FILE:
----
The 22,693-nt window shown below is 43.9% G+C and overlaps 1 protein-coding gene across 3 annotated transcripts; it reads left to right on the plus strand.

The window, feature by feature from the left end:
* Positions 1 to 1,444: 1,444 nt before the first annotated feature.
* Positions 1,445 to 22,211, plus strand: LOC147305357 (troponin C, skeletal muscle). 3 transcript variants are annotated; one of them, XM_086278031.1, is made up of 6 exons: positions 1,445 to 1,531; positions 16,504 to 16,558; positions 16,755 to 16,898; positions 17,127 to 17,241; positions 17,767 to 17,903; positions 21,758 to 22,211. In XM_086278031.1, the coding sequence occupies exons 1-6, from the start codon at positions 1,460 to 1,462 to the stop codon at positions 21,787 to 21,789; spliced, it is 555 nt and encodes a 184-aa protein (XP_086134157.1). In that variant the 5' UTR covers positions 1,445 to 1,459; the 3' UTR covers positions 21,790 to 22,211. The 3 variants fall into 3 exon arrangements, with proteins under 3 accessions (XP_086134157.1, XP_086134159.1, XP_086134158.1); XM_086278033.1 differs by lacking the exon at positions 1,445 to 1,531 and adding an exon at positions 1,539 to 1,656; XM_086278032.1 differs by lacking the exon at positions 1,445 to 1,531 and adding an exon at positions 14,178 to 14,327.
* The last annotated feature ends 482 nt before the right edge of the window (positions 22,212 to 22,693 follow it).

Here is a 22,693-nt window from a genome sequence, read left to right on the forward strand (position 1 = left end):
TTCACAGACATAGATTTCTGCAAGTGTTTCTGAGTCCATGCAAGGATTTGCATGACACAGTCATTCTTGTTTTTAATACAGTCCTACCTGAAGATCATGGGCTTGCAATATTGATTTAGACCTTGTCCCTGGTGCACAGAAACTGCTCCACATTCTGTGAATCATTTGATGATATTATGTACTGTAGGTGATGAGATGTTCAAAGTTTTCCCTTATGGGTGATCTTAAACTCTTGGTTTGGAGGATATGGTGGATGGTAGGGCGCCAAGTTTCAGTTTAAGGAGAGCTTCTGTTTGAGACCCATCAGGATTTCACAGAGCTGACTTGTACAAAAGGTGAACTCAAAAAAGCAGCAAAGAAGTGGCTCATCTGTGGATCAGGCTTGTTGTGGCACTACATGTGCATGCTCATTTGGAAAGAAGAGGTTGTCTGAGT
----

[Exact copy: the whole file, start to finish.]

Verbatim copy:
The 22,693-nt window shown below is 43.9% G+C and overlaps 1 protein-coding gene across 3 annotated transcripts; it reads left to right on the plus strand.

The window, feature by feature from the left end:
* Positions 1 to 1,444: 1,444 nt before the first annotated feature.
* Positions 1,445 to 22,211, plus strand: LOC147305357 (troponin C, skeletal muscle). 3 transcript variants are annotated; one of them, XM_086278031.1, is made up of 6 exons: positions 1,445 to 1,531; positions 16,504 to 16,558; positions 16,755 to 16,898; positions 17,127 to 17,241; positions 17,767 to 17,903; positions 21,758 to 22,211. In XM_086278031.1, the coding sequence occupies exons 1-6, from the start codon at positions 1,460 to 1,462 to the stop codon at positions 21,787 to 21,789; spliced, it is 555 nt and encodes a 184-aa protein (XP_086134157.1). In that variant the 5' UTR covers positions 1,445 to 1,459; the 3' UTR covers positions 21,790 to 22,211. The 3 variants fall into 3 exon arrangements, with proteins under 3 accessions (XP_086134157.1, XP_086134159.1, XP_086134158.1); XM_086278033.1 differs by lacking the exon at positions 1,445 to 1,531 and adding an exon at positions 1,539 to 1,656; XM_086278032.1 differs by lacking the exon at positions 1,445 to 1,531 and adding an exon at positions 14,178 to 14,327.
* The last annotated feature ends 482 nt before the right edge of the window (positions 22,212 to 22,693 follow it).

Here is a 22,693-nt window from a genome sequence, read left to right on the forward strand (position 1 = left end):
TTCACAGACATAGATTTCTGCAAGTGTTTCTGAGTCCATGCAAGGATTTGCATGACACAGTCATTCTTGTTTTTAATACAGTCCTACCTGAAGATCATGGGCTTGCAATATTGATTTAGACCTTGTCCCTGGTGCACAGAAACTGCTCCACATTCTGTGAATCATTTGATGATATTATGTACTGTAGGTGATGAGATGTTCAAAGTTTTCCCTTATGGGTGATCTTAAACTCTTGGTTTGGAGGATATGGTGGATGGTAGGGCGCCAAGTTTCAGTTTAAGGAGAGCTTCTGTTTGAGACCCATCAGGATTTCACAGAGCTGACTTGTACAAAAGGTGAACTCAAAAAAGCAGCAAAGAAGTGGCTCATCTGTGGATCAGGCTTGTTGTGGCACTACATGTGCATGCTCATTTGGAAAGAAGAGGTTGTCTGAGT